@Joyner: you’re really bending over backwards to explain why it’s impossible that that he actually did what he said he did. At least we can be assured that as you twist yourself into these contortions, you won’t accidentally cut yourself with Occam’s Razor.

  33. SonofMog says:

    Hey Joyner, read Walker’s own words in response to questions about the “troublemakers” bit:

    “The fact of the matter is, people have brought up all sorts of different options. And as you saw, if you’ve listened to the tape, we put that down. We
    said, we’ve had a civil discourse. My greatest fear over the weekend was that somehow when we had the abundance of people on either side of the issue both for and against the bill that that might somehow lead to a disturbance. For us that doesn’t benefit the debate. We’ve had a civil debate in Wisconsin, it is a very midwestern trait. That’s something while others have brought up as a consideration, and we’ve had all sorts of options brought to us by staff, by the lawmakers, by people from all across the state, but as you’ve heard on the tape, we dismissed that and said that wasn’t a good idea.”

    http://www.todaystmj4.com/news/local/116767654.html?video=pop&t=a&bctid=CLIP_ID_1244851

    ===============

    GRETA: But you thought about it.
    WALKER: Well, we did, we had people contact–I had people–I even had lawmakers and others suggesting riling things up. What I pointed out increasingly, and I’ve said it all over the media and I’ve said it in all my interviews, is that we’ve had a civil discourse here in the state of Wisconsin.

    http://video.foxnews.com/v/4554135/wis-governor-no-wrongdoing-during-prank-call/

    —————-

    So, do you still “guess” it never crossed his mind? You make me sad.

  34. matt says:

    The fact that it crossed his mind and he said no means he deserves some credit 😛

  35. James Joyner says:

    @SonofMog :

    The post was based on my interpretation of the phone call. Reasoning from life experience with awkward situations involving people you don’t want to offend, I offered my best guess as to what was going through Walker’s mind. I haven’t watched an episode of GVS’s show in years and therefore did not factor these remarks into my analysis.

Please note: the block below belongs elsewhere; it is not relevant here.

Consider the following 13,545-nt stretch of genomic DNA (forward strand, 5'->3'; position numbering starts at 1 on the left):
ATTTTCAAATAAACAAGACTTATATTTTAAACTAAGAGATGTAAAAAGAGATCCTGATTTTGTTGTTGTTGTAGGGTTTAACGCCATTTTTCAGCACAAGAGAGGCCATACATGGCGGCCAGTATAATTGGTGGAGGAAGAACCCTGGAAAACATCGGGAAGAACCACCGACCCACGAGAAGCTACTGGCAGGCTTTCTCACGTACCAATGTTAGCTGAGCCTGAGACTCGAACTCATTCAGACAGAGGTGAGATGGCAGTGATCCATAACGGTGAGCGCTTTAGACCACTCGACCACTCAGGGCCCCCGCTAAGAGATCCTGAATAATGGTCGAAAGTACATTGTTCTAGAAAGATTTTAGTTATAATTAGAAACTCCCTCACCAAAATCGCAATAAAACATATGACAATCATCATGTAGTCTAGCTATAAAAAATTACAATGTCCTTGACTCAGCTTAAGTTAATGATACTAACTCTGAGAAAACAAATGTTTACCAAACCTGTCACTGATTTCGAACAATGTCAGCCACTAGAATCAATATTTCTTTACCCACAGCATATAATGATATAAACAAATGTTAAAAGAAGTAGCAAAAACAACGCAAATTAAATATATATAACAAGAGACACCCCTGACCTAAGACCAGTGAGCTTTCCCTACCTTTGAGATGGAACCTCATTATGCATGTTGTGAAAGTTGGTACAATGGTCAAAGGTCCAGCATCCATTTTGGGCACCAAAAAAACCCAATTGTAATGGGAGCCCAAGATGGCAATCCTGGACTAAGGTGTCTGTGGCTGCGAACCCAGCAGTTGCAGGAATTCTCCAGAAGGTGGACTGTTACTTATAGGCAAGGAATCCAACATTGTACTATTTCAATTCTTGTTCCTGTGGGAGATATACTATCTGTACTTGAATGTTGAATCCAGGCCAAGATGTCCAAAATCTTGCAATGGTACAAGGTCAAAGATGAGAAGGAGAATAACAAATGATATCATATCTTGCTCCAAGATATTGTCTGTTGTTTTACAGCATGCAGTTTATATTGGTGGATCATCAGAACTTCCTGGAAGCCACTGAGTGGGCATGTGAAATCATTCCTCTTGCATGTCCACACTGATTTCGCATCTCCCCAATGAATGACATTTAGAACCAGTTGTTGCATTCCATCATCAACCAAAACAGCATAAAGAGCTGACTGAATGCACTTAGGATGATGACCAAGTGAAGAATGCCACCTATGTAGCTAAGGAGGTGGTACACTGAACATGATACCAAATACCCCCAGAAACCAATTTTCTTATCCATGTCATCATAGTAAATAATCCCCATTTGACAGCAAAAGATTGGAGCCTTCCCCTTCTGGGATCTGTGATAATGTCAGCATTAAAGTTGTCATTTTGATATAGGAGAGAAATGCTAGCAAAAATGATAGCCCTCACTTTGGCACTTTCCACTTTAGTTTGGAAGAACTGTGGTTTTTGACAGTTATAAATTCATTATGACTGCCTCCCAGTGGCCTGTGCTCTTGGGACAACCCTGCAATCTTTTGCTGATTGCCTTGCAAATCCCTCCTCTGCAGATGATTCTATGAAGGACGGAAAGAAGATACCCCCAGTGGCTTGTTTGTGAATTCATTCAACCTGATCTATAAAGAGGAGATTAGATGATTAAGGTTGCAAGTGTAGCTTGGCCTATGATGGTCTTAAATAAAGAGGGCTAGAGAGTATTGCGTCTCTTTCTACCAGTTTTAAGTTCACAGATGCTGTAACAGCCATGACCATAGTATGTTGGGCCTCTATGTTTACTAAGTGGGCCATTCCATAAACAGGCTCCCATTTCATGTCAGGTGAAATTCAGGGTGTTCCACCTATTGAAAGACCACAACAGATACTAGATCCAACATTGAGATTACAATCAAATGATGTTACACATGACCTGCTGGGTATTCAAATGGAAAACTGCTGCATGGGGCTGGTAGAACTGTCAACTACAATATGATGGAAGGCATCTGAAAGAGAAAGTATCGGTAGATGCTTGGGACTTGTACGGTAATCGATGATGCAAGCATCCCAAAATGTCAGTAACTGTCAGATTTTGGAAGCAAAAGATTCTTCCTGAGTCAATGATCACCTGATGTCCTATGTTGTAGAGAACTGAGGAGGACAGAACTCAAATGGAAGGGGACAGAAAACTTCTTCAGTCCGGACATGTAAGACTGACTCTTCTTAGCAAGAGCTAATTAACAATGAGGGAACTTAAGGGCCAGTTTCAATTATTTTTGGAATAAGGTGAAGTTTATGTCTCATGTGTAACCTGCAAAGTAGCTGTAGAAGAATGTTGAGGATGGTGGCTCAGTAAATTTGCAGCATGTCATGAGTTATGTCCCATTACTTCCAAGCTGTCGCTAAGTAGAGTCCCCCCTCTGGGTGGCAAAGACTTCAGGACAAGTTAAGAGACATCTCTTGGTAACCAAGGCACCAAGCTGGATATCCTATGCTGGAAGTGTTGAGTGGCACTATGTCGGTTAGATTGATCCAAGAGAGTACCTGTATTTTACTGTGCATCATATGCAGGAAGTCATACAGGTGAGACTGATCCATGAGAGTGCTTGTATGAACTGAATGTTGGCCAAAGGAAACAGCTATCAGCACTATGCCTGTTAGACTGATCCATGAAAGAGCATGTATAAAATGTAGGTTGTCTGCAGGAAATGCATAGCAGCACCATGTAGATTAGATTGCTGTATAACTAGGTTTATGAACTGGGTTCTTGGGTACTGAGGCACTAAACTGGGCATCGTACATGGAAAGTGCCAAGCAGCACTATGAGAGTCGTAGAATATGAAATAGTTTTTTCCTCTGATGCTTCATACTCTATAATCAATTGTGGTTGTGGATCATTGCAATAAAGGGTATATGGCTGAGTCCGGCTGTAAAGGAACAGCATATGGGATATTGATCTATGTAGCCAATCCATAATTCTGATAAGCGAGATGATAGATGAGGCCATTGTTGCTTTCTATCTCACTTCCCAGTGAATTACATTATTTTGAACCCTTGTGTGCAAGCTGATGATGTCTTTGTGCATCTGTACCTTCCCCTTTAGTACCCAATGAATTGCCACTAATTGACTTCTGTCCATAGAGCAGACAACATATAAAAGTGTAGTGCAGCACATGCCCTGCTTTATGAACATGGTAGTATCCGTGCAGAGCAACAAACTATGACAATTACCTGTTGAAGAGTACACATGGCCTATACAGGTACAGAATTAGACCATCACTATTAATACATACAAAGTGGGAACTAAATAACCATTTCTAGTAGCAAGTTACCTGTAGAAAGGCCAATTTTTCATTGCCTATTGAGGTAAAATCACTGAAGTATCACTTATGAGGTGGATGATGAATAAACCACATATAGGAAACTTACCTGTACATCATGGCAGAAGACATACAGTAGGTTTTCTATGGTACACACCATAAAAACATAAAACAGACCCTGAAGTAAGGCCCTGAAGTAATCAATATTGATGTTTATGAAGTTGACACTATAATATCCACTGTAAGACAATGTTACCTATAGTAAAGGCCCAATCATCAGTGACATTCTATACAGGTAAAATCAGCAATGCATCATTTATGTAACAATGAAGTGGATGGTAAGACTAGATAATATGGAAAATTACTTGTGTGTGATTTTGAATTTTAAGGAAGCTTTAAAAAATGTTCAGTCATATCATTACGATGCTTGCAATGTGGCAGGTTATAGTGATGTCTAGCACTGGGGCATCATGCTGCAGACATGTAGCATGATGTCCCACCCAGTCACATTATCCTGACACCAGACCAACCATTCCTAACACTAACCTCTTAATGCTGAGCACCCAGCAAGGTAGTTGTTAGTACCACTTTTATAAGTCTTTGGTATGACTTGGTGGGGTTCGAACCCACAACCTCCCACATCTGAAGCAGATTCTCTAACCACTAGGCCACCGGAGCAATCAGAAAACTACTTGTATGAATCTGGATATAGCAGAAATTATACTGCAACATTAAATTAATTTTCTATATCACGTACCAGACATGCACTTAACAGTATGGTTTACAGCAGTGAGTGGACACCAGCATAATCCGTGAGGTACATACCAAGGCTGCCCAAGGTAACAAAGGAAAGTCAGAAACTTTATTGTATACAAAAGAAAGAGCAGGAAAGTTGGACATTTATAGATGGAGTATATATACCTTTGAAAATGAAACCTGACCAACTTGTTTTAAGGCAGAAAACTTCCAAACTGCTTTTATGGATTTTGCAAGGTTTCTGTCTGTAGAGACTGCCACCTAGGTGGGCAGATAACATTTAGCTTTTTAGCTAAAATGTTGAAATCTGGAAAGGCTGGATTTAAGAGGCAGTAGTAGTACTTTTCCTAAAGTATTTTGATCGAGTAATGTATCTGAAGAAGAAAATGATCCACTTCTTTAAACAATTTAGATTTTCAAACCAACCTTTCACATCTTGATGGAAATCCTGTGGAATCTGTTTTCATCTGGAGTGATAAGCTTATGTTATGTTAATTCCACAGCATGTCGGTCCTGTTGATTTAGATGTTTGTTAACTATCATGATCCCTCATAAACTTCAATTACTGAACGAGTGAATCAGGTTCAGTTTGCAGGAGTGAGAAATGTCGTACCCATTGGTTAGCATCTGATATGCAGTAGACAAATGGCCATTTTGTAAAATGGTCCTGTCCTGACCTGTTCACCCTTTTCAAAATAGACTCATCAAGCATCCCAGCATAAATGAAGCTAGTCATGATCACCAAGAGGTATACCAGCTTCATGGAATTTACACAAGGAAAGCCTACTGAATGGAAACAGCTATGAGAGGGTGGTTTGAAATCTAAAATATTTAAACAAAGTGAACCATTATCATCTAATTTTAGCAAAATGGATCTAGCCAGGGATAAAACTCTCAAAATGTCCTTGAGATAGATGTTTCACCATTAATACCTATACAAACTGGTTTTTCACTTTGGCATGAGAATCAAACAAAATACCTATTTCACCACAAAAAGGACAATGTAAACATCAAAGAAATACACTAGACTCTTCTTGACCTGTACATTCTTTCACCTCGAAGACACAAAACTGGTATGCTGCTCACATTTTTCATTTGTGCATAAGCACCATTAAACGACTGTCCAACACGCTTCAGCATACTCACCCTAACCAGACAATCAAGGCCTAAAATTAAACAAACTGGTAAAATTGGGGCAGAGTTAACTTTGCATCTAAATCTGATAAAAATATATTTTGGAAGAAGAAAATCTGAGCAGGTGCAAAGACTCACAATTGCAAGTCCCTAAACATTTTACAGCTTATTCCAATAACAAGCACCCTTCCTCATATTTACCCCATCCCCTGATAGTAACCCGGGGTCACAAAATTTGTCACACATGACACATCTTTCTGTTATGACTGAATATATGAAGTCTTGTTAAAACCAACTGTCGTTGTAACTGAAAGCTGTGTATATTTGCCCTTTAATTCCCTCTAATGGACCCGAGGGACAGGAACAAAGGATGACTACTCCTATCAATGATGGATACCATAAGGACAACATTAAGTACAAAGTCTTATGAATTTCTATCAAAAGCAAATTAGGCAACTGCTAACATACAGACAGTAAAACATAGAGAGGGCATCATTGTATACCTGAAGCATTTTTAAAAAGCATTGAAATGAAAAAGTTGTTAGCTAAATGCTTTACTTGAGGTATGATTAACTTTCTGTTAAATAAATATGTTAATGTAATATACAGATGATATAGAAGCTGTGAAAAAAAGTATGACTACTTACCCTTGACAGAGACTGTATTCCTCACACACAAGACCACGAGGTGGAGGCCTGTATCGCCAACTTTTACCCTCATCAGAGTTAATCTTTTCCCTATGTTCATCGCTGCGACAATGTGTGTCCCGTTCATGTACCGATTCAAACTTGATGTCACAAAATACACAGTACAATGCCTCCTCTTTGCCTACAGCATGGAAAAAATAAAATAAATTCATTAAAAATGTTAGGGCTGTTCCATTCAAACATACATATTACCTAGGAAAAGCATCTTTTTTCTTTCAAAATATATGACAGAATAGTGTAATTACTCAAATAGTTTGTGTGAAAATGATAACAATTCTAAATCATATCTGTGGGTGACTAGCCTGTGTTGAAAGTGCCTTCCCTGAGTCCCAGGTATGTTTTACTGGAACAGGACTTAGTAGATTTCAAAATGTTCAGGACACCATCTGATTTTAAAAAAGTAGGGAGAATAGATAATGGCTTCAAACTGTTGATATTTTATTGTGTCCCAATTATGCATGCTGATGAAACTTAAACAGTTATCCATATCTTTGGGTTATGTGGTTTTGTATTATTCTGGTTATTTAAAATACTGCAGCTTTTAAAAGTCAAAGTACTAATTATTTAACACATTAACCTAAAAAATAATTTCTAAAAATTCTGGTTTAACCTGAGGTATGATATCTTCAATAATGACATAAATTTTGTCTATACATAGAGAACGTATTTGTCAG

From the bits you’ve provided — and your own boldface highlights — I gather that unspecified “people,” possibly including Republican allies in the legislature, suggested doing something to “rile things up.” And these suggestions were not acted upon.

  36. SonofMog says:

    Joyner:

    The riling up was suggested “….by staff, by the lawmakers,” AND unspecified people. And it was considered and rejected not based on any moral objection, but because it was deemed STRATEGICALLY disadvantageous.

    To me, that’s kind of a big deal.

  37. Have A Nice G.A. says:

    Would have never even known about these dudes if not for the Glenn Beck like conspiracy theories of the lean forward crowd around here.

  38. Barry says:

    Stan says:
    “When Walker gets his bill, what young teacher in his right mind would want to work in Wisconsin? The pay will be crappy (as it is now), the benefits will be so-so, and you’ll have no say in your working conditions. In my high school years in a small Wisconsin town during the early 50′s, the only economically secure teachers were women married to local businessmen. Wisconsin is headed in that direction again, and I’d be astonished if there weren’t a serious decline in its educational standards as a result. But hey, Governor Scotty will keep taxes low, and that’s all that counts, isn’t it?”

    From the viewpoint of the Tea Party wing of the GOP, everything that you’ve said is a plus – worse public school teachers => public schools are bad, so home-school or evangelical-school. No say in working conditions is a pure plus in their eyes. Women teachers needing to be married to well-off men is good. Lousy education is something that the core of the GOP (i.e., the Confederate States) have ‘excelled’ in for many decades, and the GOP would really love to make that the situation for all Real America. Besides, educated people are frequently liberal.